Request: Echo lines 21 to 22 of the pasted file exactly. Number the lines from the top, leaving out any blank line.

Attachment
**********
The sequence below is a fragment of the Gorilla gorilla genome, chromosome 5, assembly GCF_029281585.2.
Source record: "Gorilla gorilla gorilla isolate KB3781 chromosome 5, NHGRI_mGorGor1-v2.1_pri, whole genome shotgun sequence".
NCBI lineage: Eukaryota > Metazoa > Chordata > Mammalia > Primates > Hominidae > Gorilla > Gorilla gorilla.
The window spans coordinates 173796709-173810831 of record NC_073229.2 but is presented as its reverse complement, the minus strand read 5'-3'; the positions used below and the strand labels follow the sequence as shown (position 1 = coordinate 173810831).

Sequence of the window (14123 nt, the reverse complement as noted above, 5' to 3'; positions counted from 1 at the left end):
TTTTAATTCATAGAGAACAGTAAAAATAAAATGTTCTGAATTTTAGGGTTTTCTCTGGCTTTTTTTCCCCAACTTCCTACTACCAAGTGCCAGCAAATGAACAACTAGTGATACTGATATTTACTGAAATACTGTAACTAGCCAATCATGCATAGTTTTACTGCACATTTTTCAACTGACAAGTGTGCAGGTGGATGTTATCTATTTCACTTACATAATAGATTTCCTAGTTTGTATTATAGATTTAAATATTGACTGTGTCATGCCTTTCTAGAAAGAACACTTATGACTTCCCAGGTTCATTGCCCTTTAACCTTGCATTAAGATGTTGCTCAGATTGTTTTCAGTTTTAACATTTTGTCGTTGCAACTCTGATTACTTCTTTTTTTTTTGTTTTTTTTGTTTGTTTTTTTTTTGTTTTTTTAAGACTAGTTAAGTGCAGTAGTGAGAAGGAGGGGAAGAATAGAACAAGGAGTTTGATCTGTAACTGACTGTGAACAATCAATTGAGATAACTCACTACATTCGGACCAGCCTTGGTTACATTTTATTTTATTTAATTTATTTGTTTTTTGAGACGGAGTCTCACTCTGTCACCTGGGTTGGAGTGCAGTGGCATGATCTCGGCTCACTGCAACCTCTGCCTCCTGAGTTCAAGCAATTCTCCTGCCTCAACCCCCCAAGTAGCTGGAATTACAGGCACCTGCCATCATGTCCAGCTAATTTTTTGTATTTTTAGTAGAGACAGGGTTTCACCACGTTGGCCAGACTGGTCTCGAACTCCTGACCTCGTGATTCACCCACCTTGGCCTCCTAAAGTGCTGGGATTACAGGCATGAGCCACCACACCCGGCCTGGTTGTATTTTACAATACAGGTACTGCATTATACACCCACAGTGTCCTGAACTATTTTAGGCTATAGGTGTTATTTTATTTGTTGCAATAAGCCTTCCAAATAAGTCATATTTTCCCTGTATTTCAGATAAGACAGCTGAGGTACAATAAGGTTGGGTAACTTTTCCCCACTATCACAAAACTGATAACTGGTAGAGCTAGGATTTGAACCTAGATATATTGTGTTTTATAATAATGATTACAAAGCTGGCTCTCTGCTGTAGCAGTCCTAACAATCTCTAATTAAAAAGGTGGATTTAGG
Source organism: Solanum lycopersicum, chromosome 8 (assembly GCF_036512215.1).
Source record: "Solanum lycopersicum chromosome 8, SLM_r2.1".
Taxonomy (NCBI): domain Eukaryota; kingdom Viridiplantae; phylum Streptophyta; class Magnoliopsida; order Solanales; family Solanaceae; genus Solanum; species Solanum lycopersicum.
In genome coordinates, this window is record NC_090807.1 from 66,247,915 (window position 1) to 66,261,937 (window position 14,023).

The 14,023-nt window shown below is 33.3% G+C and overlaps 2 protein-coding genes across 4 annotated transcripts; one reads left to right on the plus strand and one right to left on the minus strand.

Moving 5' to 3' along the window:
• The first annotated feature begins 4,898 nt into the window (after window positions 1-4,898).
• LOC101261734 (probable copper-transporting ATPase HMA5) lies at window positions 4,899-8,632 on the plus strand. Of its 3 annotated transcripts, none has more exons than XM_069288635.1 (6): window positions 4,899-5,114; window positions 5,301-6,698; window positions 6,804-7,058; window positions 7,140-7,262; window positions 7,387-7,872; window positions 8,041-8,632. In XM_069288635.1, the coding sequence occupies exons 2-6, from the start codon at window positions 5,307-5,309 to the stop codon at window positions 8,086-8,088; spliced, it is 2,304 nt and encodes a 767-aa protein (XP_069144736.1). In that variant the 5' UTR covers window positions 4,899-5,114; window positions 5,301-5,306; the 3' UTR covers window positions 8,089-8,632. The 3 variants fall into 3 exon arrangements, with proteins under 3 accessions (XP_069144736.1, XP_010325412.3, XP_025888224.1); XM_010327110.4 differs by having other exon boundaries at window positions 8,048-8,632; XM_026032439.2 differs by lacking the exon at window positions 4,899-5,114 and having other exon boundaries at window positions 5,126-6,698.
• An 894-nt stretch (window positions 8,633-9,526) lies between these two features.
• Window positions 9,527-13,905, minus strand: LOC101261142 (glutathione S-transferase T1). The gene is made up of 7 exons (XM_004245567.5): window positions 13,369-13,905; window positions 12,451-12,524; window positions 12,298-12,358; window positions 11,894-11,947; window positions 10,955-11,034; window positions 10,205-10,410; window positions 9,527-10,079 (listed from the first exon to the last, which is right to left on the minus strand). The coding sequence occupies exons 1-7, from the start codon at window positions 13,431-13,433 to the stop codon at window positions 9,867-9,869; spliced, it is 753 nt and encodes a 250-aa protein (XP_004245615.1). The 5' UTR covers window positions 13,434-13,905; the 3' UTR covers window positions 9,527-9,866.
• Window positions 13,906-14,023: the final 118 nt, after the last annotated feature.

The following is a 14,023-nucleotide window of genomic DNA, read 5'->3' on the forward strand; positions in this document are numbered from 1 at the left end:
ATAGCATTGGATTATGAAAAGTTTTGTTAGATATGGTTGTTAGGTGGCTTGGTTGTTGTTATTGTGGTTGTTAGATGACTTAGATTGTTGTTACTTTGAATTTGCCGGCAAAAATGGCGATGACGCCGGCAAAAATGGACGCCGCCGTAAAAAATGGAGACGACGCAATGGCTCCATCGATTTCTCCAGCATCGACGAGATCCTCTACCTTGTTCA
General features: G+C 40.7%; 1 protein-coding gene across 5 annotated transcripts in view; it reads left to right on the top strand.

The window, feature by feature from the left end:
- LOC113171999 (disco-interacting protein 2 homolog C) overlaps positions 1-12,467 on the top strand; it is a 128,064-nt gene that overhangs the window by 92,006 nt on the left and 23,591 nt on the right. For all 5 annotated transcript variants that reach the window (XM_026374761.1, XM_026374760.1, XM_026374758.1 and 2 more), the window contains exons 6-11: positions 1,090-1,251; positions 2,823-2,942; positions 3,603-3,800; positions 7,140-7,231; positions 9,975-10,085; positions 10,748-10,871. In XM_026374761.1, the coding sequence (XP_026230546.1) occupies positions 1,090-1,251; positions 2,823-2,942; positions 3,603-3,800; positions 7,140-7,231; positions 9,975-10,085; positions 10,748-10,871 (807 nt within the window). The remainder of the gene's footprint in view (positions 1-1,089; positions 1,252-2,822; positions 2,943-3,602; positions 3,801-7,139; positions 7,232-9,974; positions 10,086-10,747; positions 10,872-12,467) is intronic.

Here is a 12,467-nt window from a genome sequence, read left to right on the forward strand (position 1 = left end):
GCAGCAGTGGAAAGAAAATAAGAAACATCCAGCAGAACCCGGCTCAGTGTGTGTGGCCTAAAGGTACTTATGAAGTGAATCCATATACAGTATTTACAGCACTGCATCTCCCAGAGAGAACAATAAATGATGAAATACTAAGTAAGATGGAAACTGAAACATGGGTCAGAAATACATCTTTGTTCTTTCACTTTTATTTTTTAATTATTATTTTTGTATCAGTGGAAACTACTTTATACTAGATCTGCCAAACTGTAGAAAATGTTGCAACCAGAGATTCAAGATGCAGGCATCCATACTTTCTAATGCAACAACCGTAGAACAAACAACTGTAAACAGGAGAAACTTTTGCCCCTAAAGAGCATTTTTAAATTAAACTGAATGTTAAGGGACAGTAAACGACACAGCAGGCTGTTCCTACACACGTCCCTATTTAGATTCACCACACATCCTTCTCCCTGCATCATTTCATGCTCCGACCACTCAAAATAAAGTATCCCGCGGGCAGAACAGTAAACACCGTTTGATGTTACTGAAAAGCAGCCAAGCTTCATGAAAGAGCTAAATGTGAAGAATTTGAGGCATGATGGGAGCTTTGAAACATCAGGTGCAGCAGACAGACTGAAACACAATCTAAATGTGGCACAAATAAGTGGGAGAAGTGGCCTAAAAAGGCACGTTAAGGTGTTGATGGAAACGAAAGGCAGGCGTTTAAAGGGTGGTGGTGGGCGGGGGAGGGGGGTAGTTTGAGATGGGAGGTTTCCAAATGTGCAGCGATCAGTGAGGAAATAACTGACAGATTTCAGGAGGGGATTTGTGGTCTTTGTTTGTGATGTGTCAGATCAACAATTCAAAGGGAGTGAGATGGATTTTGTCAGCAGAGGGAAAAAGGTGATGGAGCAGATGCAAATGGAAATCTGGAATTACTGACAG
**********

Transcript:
The window, feature by feature from the left end:
- LOC113171999 (disco-interacting protein 2 homolog C) overlaps positions 1-12,467 on the top strand; it is a 128,064-nt gene that overhangs the window by 92,006 nt on the left and 23,591 nt on the right. For all 5 annotated transcript variants that reach the window (XM_026374761.1, XM_026374760.1, XM_026374758.1 and 2 more), the window contains exons 6-11: positions 1,090-1,251; positions 2,823-2,942; positions 3,603-3,800; positions 7,140-7,231; positions 9,975-10,085; positions 10,748-10,871. In XM_026374761.1, the coding sequence (XP_026230546.1) occupies positions 1,090-1,251; positions 2,823-2,942; positions 3,603-3,800; positions 7,140-7,231; positions 9,975-10,085; positions 10,748-10,871 (807 nt within the window). The remainder of the gene's footprint in view (positions 1-1,089; positions 1,252-2,822; positions 2,943-3,602; positions 3,801-7,139; positions 7,232-9,974; positions 10,086-10,747; positions 10,872-12,467) is intronic.